A little bigger than a thumbnail
February 13, 2008 1:36 PM   Subscribe

Resizing & storing many images on a webserver: limits, options, etc?

I'm working on a web app that currently follows the following method for image uploads:

1. upload via PHP
2. generate new unique name for the file & its thumbnails
3. generate thumbnails via GD2
4. save image files all in one directory.

My concerns are basically that this might need to be scalable and flat directories, GD2, and 128MB of VPS memory just don't sound convincing in that respect. I'm wondering if there's a smarter option that I'm missing. I was earlier considering storage in S3 and doing thumbnails in EC2 - anyone have experience doing this? I'm really wondering about how difficult it is to use EC2, since it appears to be optimized for big, big scenarios.

Will A3 essentially serve these static files? Also, does anyone have knowledge about GD2 vs. Imagemagick vs. any other library that might optimize for memory?

Thanks for any help!
posted by tmcw to Computers & Internet (8 answers total)
You might get better responses if you expand those acronyms. I've been in computers for ages and photography for a few years and I have no idea what you're talking about, except for ImageMagick.
posted by chairface at 1:55 PM on February 13, 2008

One thing to consider is how often the resizing will happen.

If you resize and store that on your server for later delivery, you just need to consider how many will be uploaded at any time. If at peak load, you're only really going to be uploading and resizing a couple of images at a time, I'd just go with gd2 and call it a day.

I wouldn't recommend using it to dynamically resize things every time someone wanted to view a page. That wouldn't be a good thing on a shared server of any type.
posted by advicepig at 2:06 PM on February 13, 2008

chairface: GD is an image-processing library; Simple Storage Service (S3) and Elastic Compute Cloud (EC2) are Amazon's Web services for storage and processing respectively. A3 is a typo (I think).

At Foneshow we serve some series icons from S3, that part's easy, just alias a hostname like static.yoursite.com to s3.amazon.com and create a publicly readable basket with the same name. And EC2 works just fine with just one small instance running for $2.40 per day. Applications running EC2 can now poll SQS for free, so the simple scalable architecture there is to have your hosted Web app upload the files to S3 and queue a message on SQS with the key; then your EC2 instance can poll for the message, get the file from S3, make the thumbnail, and stick it back in S3. If it gets busy, you just start more instances from that AMI and let them compete for SQS messages.
posted by nicwolff at 2:24 PM on February 13, 2008

if possible, do yourself a favor and switch to ImageMagick as soon as possible. GD2 runs within the php child, so resizing any image over 640x480 will pretty much take down the process you're using. On our server, we'd have children allocated 64megs of memory die trying to resize a 1280x1024 image.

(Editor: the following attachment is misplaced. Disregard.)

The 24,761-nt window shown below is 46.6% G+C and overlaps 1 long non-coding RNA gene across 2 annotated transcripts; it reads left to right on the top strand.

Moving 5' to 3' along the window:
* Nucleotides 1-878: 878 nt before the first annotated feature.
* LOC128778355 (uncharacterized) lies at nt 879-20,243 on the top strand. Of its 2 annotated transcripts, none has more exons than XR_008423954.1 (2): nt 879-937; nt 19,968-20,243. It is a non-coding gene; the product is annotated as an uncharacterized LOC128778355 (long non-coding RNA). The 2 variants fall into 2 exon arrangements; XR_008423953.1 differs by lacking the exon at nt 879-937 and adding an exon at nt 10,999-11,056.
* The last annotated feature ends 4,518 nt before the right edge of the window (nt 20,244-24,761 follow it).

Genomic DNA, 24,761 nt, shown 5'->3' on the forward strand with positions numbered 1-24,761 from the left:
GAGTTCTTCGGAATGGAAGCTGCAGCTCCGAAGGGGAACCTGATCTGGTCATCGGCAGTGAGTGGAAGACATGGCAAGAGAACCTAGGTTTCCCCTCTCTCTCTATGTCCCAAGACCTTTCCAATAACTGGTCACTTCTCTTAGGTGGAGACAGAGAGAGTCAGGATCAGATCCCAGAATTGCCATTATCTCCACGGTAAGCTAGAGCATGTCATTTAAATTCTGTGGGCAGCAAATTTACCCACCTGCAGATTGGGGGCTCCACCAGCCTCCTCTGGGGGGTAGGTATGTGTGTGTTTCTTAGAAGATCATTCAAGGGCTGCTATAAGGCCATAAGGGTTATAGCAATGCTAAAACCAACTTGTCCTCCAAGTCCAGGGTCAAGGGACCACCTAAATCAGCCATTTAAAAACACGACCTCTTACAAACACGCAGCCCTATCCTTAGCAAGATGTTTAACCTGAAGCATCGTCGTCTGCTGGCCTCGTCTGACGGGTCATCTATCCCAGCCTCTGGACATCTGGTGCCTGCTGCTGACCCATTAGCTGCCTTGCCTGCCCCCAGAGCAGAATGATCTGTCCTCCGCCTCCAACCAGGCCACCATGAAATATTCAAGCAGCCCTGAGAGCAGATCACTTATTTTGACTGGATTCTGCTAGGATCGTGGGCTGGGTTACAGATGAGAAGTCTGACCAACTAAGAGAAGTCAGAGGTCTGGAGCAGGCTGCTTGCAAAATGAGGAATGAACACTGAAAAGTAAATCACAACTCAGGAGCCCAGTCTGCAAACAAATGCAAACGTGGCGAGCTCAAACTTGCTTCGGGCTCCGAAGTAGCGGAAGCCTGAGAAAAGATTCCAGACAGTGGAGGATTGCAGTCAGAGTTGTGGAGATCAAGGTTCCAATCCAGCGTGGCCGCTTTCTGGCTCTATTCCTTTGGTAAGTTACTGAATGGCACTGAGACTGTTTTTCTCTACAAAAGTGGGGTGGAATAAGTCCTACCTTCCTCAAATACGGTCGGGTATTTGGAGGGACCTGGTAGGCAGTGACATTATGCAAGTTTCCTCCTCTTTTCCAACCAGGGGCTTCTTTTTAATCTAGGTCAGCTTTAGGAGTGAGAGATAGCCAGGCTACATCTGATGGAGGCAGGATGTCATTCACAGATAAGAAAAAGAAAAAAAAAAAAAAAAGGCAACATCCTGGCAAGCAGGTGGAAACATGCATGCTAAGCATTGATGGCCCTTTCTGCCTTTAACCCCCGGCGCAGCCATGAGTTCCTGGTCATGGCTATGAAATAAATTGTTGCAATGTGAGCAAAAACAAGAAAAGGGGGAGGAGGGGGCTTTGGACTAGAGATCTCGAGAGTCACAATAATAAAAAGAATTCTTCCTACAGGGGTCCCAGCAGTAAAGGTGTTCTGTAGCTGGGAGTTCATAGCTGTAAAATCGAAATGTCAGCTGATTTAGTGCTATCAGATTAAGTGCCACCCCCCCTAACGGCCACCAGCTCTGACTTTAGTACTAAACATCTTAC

While I'm not an expert on server tuning or linux, my understanding is that in your typical usage scenario, you'd run IM as a niced shell process, meaning that 1) the php child won't crash because it just launches the exec and continues, and 2) the process shouldn't significantly slow down your server, because it'll only use 'free' resources. This CAN mean that your user may experience a delay between uploading a file and being able to see a thumbnail, but in my experience with image-resizing this is a non-issue (transcoding videos, on the other hand ....)

also, if you haven't already and it fits your purposes, consider using a flash library for uploading (with a fallback to standard form uploading). The benefits include being able to select multiple files at once, which is a HUGE win for most users.

I don't have any experience with EC2, unfortunately. Will probably take a closer look at it later this year.
posted by fishfucker at 2:24 PM on February 13, 2008

I should probably say that AFAIK, GD2 is compiled into or a module of php and thus runs within the memory limit of the child. I'm more than happy to be corrected on this point if my understanding of the situation is wrong.
posted by fishfucker at 2:27 PM on February 13, 2008

You likely wouldn't be disappointed if you check out S3 + EC2. They talk wicked fast to each other. I helped with an app where I setup Apache on the EC2 to proxy requests for images to an S3 bucket -- very slick and responsive, nice URLs, and no DNS jiggery-pokery.

For your webapp, the main advantage of running it on EC2, of course (other than the strong connection with S3), is that you can scale it rapidly, if it's designed that with that in mind.
posted by so at 7:57 PM on February 13, 2008

@advancepig: I'm resizing images once - on upload. I've seen the other style (as well as the terrible 'html method') and their consequences.

I'm going to check out EC2 and S3... S3 seems like a much simpler thing that EC2, and when SQS gets involved.... I'm guessing that my server load wouln't be all that bad.

Does anyone know if there are dire consequences to storing possibly thousands of images in one Linux dir?
posted by tmcw at 8:32 PM on February 13, 2008

Linux (with the ext3 filesystem) can handle thousands of files in one dir easily, but it's good practice to subdivide the directory by the first couple of letters of the filename.
posted by nicwolff at 9:10 PM on February 13, 2008

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